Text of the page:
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Disastrous fire management wreaks havoc on California

October 18, 2017

By Paul Homewood





Like swarms of locusts devouring everything in their path, the wildfires that struck California’s fabled wine country and surrounding areas have left behind death and destruction on an unimaginable scale.

With no warning, the blazes began spreading rapidly on the evening of Sunday, Oct. 8th, and by the end of the week, there had been 31 confirmed deaths, over 400 people still missing, and 3,500 structures destroyed. In Santa Rosa, long considered safe from wildfires, whole neighborhoods went up in flames within minutes. An estimated 60,000 people were forced to flee or were evacuated from the fire-ravaged area.

All told, some 22 separate fires scorched 191,000 acres, or about 300 square miles. It is the second-deadliest wildfire in California since 1923. Adding to the misery were quirks of Mother Nature. The Diablo, a strong gusty wind prevalent in northern California, helped spread the conflagration. And while the arid region has recently recovered from a severe, years-long drought, the grasses that have grown back thanks to the much-needed precipitation enabled the fire to spread more rapidly.

Wildfires and the Environment

In addition to the dreadful loss of life, the wildfires, which are expected to last for several more weeks, have taken their toll on wildlife and air quality. Satellite images show a huge plume of smoke stretching from central California to northwest Nevada and into southern Oregon and Idaho. Sean Reffuse, an air quality analyst with the University of California at Davis, told USA Today that the fires have put 10,000 tons of particulate matter (PM), a leading cause of haze, into the air. He calculates that it would take about 35,000 on-road vehicles a year to produce that much PM pollution. Exposure to higher levels of PM have been associated with respiratory and cardiovascular problems.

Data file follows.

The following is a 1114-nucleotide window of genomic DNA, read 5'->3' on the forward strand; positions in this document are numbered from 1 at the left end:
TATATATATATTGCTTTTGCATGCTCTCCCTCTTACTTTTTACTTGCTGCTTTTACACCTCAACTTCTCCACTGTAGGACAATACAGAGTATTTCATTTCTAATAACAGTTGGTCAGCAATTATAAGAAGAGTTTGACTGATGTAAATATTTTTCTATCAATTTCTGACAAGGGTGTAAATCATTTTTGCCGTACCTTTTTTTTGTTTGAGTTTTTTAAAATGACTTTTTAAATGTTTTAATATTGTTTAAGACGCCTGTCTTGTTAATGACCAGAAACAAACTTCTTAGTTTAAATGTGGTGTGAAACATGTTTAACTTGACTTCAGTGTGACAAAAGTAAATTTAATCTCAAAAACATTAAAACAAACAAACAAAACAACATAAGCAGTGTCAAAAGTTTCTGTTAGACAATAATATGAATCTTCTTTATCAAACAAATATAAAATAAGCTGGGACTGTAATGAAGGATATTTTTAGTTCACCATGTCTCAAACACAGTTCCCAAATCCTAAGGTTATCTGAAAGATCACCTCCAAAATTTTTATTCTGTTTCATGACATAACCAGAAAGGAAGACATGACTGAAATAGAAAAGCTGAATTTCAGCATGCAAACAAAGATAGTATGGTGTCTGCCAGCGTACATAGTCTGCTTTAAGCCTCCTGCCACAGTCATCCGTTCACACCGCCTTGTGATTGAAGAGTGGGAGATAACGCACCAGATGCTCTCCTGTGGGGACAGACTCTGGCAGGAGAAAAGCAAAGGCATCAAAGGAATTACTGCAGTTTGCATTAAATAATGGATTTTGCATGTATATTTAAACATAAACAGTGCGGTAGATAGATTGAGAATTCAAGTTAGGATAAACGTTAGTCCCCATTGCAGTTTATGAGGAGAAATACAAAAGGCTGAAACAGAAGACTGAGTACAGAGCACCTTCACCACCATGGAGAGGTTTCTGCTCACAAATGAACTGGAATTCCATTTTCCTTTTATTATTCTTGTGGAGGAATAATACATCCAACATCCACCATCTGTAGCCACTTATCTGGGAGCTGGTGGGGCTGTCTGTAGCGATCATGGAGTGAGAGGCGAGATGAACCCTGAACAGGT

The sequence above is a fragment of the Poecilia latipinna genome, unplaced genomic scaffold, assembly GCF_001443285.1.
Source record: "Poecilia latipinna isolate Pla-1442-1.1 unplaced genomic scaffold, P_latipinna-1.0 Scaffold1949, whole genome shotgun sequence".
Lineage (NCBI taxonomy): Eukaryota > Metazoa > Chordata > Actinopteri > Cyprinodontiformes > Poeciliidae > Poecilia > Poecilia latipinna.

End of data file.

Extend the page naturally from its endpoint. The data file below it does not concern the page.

At this writing, the cause of the wildfires remains unknown. Wildfires have been a scourge in California and other areas of the arid West for as long as anyone can remember. California’s dry climate and strong winds – Diablo in the north and Santa Anna in the south – are often a wildfire’s best friend.

Consequences of Bad Policies

The region is also dotted with huge national forests, which for decades were governed by disastrous fire-suppression policies. In forests, wildfires, usually caused by lightning, can be nature’s way of removing undergrowth before it has a chance to build up to dangerous levels. When these relatively small fires are suppressed, forests can become veritable tinder boxes. Even after enactment of the Healthy Forests Initiative in the last decade, a law that allows for the removal of dead and diseased trees in national forests, many of the lands managed by the U.S. Forest Service, are still at risk of igniting a conflagration.

What’s more, restrictive zoning laws in cities like San Francisco and San Jose have put home prices out of reach for people of upper-middle, middle, and lower income. Unable to afford homes in high-end urban areas, many people are forced to live in distant suburbs, which puts them closer to areas where fire are likely to break out.